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Dec. 6, 2012 02:15

A Tale of Two Cities

Flint and Grand Rapids grapple with two different takes on decriminalization


 

It was the best of times, it was the worst of times, it was the age of wisdom, it was the age of foolishness.” So begins Charles Dickens’ classic A Tale of Two Cities. Though written about 19th century social unrest, his story of tension mirrors the crossroads Michigan faces.

Grand Rapids and Flint have taken opposite stances to voter-led marijuana enforcement reforms, forming a befuddling two-city contrast that highlights the juncture at which Michigan has arrived. The question is: Which way lies wisdom, and which way is foolishness?

Though Flint approved its measure to decriminalize by nearly 57 percent, city administrators say the proposal “is symbolic in nature. The public should fully appreciate that possession of marijuana remains illegal.”

City Attorney Pete Bade attenuates his remarks, saying, “It definitely changes our local ordinance, so that isn’t symbolic at all.” However, don’t “make the mistake of thinking you can come in to Flint and smoke marijuana in the city and not get charged because you will.”

Meanwhile, Grand Rapids administrators offered a more supportive response. According to Grand Rapids attorney Catherine Mish, citizens approved a similar measure and directed administrators to switch to civil infractions for marijuana possession. Police are prohibited from arresting citizens and will instead issue appearance tickets.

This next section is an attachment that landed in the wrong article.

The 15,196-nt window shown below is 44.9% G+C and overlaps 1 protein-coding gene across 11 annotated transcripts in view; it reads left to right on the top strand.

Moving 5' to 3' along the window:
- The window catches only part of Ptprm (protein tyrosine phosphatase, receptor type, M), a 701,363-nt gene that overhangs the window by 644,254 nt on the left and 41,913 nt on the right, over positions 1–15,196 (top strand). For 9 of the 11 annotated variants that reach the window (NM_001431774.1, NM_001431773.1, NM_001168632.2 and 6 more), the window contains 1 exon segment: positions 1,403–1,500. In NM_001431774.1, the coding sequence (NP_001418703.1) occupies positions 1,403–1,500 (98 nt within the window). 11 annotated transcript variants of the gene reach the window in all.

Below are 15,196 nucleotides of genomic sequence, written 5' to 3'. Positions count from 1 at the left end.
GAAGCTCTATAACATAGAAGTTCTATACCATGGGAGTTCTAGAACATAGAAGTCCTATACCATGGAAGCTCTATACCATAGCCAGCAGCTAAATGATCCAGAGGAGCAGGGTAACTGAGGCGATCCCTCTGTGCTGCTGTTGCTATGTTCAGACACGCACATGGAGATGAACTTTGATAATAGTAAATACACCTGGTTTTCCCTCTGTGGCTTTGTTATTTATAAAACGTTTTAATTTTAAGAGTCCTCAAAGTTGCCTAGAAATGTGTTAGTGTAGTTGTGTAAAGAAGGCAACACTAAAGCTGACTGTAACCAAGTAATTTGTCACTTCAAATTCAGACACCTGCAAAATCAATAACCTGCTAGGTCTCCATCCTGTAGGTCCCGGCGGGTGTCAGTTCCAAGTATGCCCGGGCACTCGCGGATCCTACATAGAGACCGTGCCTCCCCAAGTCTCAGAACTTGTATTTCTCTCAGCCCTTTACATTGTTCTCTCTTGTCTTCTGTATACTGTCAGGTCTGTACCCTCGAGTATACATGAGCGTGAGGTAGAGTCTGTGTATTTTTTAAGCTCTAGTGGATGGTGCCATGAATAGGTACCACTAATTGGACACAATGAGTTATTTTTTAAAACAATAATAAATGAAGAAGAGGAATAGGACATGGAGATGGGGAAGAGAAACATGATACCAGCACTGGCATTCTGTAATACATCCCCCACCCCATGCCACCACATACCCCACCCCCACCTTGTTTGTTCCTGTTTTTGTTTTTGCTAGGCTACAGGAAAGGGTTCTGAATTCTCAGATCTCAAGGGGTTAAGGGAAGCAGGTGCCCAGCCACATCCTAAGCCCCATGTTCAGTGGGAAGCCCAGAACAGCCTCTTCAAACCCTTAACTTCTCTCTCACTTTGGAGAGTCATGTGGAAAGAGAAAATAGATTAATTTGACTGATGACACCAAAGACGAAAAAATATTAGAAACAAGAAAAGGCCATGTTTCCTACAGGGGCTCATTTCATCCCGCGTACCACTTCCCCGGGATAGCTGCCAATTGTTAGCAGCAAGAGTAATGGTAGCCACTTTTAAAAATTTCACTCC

“I think we’re very different from Flint,” she says. “We’re not saying, ‘Despite what the voters indicated, we’re going to go ahead and do what we’ve planned to do all along.’ We’re taking the results from the election very seriously,” she insists.

While, like Flint, the new ordinance will not stop state troopers or sheriffs from enforcing state and federal statutes, citizens of Grand Rapids now tell officers how to deal with petty, non-violent marijuana offenses. Flint’s ballot initiative does not direct local police as the measure in Grand Rapids does.

“I hope no one in Flint or the east side of the state is discouraged by this because this isn’t over,” says Mike Tuffelmire, a combat veteran and Director of Decriminalize GR, the group behind the initiative. “These things take time and sometimes things are a little rough when they are getting set in. We have a great system and it can be used effectively”

I think we’re at a time when people realize the War on Drugs hasn’t worked . . . the best thing we can do is admit that we were wrong and make a policy that is right. We did it here in Grand Rapids, and apparently we’re not alone.”

Faced with insubordination from their City employees who refuse to do as instructed, voters in Flint may think this is the worst of times. On the other hand, citizens of Grand Rapids are celebrating the return of rationality to their city and may believe this is the best of times.

As the Michigan Supreme Court works through the cannabis cases before it, municipalities and voters will gain a clearer sense of which way is foolishness and which way is wisdom.

 


Punishment Fits the Crime


Supporters of Grand Rapids’ Proposal 2 had argued that decriminalizing cannabis would save city coffers an estimated $2.5 million in city and jail costs. It would also lessen the police department’s workload so officers can focus on serious crimes, and decrease the number of people compiling a criminal record for minor offenses, WZZN13 reports.

 

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